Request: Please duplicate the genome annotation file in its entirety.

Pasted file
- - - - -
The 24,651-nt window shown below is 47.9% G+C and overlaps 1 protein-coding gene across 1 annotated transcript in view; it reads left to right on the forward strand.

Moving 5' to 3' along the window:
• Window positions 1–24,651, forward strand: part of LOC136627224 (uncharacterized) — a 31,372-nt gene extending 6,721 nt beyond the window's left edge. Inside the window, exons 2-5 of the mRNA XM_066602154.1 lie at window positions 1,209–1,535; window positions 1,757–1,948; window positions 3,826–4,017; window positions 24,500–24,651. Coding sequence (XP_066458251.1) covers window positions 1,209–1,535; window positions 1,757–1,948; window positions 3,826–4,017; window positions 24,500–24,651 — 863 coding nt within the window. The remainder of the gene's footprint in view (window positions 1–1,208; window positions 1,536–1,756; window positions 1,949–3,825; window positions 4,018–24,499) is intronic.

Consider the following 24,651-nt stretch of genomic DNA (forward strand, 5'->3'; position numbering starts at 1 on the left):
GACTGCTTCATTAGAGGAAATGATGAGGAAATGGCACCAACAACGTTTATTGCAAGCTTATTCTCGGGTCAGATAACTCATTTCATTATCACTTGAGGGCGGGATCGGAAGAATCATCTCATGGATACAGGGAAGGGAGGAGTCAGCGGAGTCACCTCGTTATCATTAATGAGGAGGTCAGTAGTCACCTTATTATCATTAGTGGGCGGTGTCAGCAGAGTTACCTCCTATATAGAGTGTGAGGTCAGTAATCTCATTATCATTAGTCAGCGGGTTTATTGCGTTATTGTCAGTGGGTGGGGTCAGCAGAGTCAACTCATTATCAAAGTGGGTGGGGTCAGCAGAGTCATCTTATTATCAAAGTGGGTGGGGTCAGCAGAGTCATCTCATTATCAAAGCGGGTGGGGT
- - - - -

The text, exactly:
The 24,651-nt window shown below is 47.9% G+C and overlaps 1 protein-coding gene across 1 annotated transcript in view; it reads left to right on the forward strand.

Moving 5' to 3' along the window:
• Window positions 1–24,651, forward strand: part of LOC136627224 (uncharacterized) — a 31,372-nt gene extending 6,721 nt beyond the window's left edge. Inside the window, exons 2-5 of the mRNA XM_066602154.1 lie at window positions 1,209–1,535; window positions 1,757–1,948; window positions 3,826–4,017; window positions 24,500–24,651. Coding sequence (XP_066458251.1) covers window positions 1,209–1,535; window positions 1,757–1,948; window positions 3,826–4,017; window positions 24,500–24,651 — 863 coding nt within the window. The remainder of the gene's footprint in view (window positions 1–1,208; window positions 1,536–1,756; window positions 1,949–3,825; window positions 4,018–24,499) is intronic.

Consider the following 24,651-nt stretch of genomic DNA (forward strand, 5'->3'; position numbering starts at 1 on the left):
GACTGCTTCATTAGAGGAAATGATGAGGAAATGGCACCAACAACGTTTATTGCAAGCTTATTCTCGGGTCAGATAACTCATTTCATTATCACTTGAGGGCGGGATCGGAAGAATCATCTCATGGATACAGGGAAGGGAGGAGTCAGCGGAGTCACCTCGTTATCATTAATGAGGAGGTCAGTAGTCACCTTATTATCATTAGTGGGCGGTGTCAGCAGAGTTACCTCCTATATAGAGTGTGAGGTCAGTAATCTCATTATCATTAGTCAGCGGGTTTATTGCGTTATTGTCAGTGGGTGGGGTCAGCAGAGTCAACTCATTATCAAAGTGGGTGGGGTCAGCAGAGTCATCTTATTATCAAAGTGGGTGGGGTCAGCAGAGTCATCTCATTATCAAAGCGGGTGGGGT